Those Christians who had lived in free countries during this period could learn much from the experiences of Czechoslovak members of the Church, the pope went on, saying he had also come to pay homage in person to the suffering that the faithful had endured during communism.
Out of Czechoslovakia’s population of 16 million, some 10.5 million described themselves as Christians at the time and there was hope that especially among young people ties to the Church could be received. However, this was hindered by the Catholic Church’s conservative stances on many aspects of modern life, says historian Jaroslav Šebek.
“One could see in this visit that there was big potential for people to go back to the Church, but at the same time, there was a fear among parts of the population that the Church could become too powerful and influential. They did not want it to influence the political sphere.
“Furthermore, the Church itself made many mistakes. Many young people found their path towards the Catholic Church during the 1980s, often through so-called underground Church organisations. Once circumstances changed after 1989, the Church, in many ways, returned to the practices it kept before [the Communist coup d’etat in] 1948. That was not so attractive to many young people and it is also why many turned away from the faith during the 1990s.”
While he warned of returning to old ways, the pope himself was a conservative. For example, in one of his speeches during the visit he warned of “diminished Western morals”, materialism and the rules of a purely consumer based society.
In the evening hours after the mass gathering on Letná the pope once again met with the president. This time during a reception at Prague Castle, attended by Church dignitaries, politicians and artists.
It was here that John Paul II paid tribute to one of the country’s national heroes. The reformist priest Jan Hus, who had been branded a heretic by the medieval Catholic Church and burned at the stake, sparking the creation of the Hussite Church and a subsequent bloody period of civil war during the 15th century.
“I remember how during the second Vatican council, Archbishop [of Prague] Jaroslav Beran gave a speech on religious freedom and tolerance. With this in mind and pain in my heart, I will remind you of the fate of the Czech priest Jan Hus as well as the violence and eccentricities which subsequently erupted in the Czech lands.
“I clearly recall the cardinal’s words about Jan Hus, who is of such great importance in the religious and cultural history of the Czech nation. It will be a task for experts, especially Czech theologians, to evaluate the role of Hus among the reformers of the Church…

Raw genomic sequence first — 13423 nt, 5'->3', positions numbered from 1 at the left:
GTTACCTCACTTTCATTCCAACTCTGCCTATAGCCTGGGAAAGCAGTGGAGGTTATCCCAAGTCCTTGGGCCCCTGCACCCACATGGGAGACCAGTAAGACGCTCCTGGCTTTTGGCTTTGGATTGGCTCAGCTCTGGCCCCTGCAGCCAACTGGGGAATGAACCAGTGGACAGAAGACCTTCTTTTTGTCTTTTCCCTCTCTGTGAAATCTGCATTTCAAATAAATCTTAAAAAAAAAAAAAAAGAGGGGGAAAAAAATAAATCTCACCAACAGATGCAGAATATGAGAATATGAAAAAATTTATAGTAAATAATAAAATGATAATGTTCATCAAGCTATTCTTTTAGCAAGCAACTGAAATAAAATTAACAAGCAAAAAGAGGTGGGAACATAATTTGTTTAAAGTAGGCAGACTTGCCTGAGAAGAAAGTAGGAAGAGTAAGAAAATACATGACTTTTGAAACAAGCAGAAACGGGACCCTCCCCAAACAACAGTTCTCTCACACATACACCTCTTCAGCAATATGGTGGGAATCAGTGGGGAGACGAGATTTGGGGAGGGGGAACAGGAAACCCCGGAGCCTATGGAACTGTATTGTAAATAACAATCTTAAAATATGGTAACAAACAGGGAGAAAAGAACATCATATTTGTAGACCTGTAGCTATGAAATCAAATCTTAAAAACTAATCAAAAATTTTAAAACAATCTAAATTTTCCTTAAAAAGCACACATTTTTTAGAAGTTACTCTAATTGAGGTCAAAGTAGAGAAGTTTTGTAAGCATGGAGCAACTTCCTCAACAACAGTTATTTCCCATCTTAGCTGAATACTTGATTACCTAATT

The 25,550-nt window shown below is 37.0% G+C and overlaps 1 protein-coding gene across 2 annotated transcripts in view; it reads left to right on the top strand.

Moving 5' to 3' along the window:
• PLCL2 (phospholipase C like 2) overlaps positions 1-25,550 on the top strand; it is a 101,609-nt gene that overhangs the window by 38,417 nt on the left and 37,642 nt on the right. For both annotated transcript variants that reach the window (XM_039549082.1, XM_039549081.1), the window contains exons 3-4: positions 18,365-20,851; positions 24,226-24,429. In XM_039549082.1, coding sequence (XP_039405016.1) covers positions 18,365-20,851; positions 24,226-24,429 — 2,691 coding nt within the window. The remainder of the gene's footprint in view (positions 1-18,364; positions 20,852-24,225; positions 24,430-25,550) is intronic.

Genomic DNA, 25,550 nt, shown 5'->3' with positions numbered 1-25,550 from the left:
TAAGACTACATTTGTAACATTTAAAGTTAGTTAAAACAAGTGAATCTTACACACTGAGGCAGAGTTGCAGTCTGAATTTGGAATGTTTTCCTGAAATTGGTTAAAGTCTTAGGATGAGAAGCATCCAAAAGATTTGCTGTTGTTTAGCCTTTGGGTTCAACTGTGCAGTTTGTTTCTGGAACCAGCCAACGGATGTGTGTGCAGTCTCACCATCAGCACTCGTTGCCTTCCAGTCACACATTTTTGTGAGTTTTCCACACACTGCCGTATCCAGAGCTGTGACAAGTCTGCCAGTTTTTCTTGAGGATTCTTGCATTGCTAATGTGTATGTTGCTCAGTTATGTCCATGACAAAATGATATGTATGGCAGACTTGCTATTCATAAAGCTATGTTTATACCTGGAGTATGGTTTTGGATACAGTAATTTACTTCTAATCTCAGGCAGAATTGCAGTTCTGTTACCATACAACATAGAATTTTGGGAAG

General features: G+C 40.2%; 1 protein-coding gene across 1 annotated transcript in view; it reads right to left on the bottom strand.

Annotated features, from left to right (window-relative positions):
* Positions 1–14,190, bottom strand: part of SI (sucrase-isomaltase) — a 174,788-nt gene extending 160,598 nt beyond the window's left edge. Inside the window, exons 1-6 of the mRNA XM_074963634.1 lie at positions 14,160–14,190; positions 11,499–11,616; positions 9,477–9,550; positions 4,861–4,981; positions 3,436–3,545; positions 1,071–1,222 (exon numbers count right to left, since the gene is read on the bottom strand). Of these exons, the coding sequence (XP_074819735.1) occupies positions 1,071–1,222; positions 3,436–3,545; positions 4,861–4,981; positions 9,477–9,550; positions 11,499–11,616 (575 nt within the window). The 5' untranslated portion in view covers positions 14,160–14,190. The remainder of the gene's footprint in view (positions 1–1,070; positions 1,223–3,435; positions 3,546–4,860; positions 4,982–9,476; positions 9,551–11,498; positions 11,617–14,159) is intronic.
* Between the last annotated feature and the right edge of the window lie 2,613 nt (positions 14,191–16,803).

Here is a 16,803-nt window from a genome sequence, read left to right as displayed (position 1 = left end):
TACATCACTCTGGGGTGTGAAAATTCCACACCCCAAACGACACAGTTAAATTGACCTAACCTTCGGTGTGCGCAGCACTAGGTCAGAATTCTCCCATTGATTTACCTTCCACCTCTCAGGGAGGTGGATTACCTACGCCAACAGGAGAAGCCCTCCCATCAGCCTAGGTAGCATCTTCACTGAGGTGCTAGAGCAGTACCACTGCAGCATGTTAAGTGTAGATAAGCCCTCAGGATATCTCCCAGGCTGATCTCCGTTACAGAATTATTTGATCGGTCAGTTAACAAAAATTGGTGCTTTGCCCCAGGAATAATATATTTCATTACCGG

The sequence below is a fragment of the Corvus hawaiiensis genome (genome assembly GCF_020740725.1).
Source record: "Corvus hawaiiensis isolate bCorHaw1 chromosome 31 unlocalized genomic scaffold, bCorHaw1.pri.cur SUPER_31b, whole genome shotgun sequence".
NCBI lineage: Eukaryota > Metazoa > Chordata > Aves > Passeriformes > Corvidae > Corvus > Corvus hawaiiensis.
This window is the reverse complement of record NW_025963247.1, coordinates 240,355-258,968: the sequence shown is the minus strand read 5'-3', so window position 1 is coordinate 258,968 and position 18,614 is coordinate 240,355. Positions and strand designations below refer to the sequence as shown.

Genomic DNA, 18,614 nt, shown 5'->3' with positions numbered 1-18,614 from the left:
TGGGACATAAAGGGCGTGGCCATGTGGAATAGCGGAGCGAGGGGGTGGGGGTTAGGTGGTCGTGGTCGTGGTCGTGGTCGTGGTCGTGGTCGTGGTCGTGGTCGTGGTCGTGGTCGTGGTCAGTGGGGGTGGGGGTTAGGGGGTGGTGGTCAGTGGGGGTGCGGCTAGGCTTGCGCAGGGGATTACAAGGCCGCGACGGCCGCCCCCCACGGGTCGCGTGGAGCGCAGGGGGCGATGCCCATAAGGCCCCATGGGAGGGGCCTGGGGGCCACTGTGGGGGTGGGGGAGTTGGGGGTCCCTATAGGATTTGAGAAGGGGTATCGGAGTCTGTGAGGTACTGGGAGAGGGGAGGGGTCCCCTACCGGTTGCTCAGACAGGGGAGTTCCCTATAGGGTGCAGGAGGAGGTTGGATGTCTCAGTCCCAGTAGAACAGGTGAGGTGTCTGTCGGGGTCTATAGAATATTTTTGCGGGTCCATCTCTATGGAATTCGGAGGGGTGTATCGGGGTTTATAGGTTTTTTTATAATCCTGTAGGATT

“Nevertheless, aside from his theological opinions, it is impossible to ignore the integrity which characterised Hus’s life and his attempts at raising moral character and learning within the nation.”
This step played a big role acknowledging the Church’s mishandling of Jan Hus’ trial, says Dr Šebek.
“It was important, because it was a chapter which divided the confessional spectrum in the Czech lands- that of the Catholic and evangelical churches. One can say that John Paul II very much contributed to opening up the discussion.
“The then Czech cardinal, František Tomášek, was unwilling to delve too deep into this area. However, the pope’s acknowledgement served as inspiration to Tomášek’s successor, Miloslav Vlk, who founded an ecumenical commission that focused on Hus. Its activity culminated at a meeting in 1999 at the Lateran University, where John Paul II apologized to Czechs for the death of Jan Hus. This was a very important step, which opened the door towards a more objective view of Hus.”
The next day, on April 22, John Paul II visited Velehrad, the country’s most important pilgrimage site, which had once been the capital of the first Slavic state – Great Moravia – where Saints Cyril and Methodius had brought Christianity to the Slavs in 862.
After that he travelled to the Slovak capital of Bratislava, where he also served mass. Making a gesture of kissing Slovak soil, he also warned of the dangers of nationalism and the division it could cause between Czechs and Slovaks.
These were not empty words. Around the time of his visit, the so-called “hyphen war” was raging. Concerned with placating some Slovak politicians, who felt that the name Czechoslovak Federative Republic diminished their nation’s status, it was an omen of what was to come less than three years in the future.
After his visit to Bratislava and just 34 hours after his plane touched down at Prague airport, John Paul II left Czechoslovakia. He would return to the Czech lands two more times, in 1995 and then in 1997, on the 1,000 anniversary of the martyrdom of Czech Saint Adalbert, who was killed while preaching Christianity to the Baltic tribes and subsequently became a patron saint in both Bohemia and Poland.
However, it was his first visit, which has left the greatest mark in Czech public memory.